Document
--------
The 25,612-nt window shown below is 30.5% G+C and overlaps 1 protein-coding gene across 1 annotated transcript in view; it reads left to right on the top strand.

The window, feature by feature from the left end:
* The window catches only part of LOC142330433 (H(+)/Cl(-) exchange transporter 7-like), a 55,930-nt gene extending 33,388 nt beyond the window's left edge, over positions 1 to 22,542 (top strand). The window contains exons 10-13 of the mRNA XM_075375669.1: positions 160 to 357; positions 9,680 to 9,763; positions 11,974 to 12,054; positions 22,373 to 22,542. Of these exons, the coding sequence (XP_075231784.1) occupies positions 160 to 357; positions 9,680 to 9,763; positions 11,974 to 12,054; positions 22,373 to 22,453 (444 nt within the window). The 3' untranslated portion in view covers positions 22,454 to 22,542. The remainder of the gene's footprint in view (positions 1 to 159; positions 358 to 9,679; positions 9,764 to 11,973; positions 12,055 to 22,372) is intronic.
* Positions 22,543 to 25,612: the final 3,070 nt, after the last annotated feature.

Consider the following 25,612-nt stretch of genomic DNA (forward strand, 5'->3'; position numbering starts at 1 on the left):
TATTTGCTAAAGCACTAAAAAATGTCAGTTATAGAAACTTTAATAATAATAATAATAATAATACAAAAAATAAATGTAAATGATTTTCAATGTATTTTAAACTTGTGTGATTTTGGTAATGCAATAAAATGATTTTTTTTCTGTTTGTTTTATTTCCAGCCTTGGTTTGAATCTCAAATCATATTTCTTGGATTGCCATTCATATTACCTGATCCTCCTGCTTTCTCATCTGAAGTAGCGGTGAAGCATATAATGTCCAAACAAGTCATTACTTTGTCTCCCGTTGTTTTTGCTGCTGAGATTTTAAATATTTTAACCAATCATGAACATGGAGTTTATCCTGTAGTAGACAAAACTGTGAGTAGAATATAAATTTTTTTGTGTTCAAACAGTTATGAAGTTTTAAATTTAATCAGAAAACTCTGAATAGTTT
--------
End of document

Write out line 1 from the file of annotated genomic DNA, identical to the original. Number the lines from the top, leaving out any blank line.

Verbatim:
The 25,612-nt window shown below is 30.5% G+C and overlaps 1 protein-coding gene across 1 annotated transcript in view; it reads left to right on the top strand.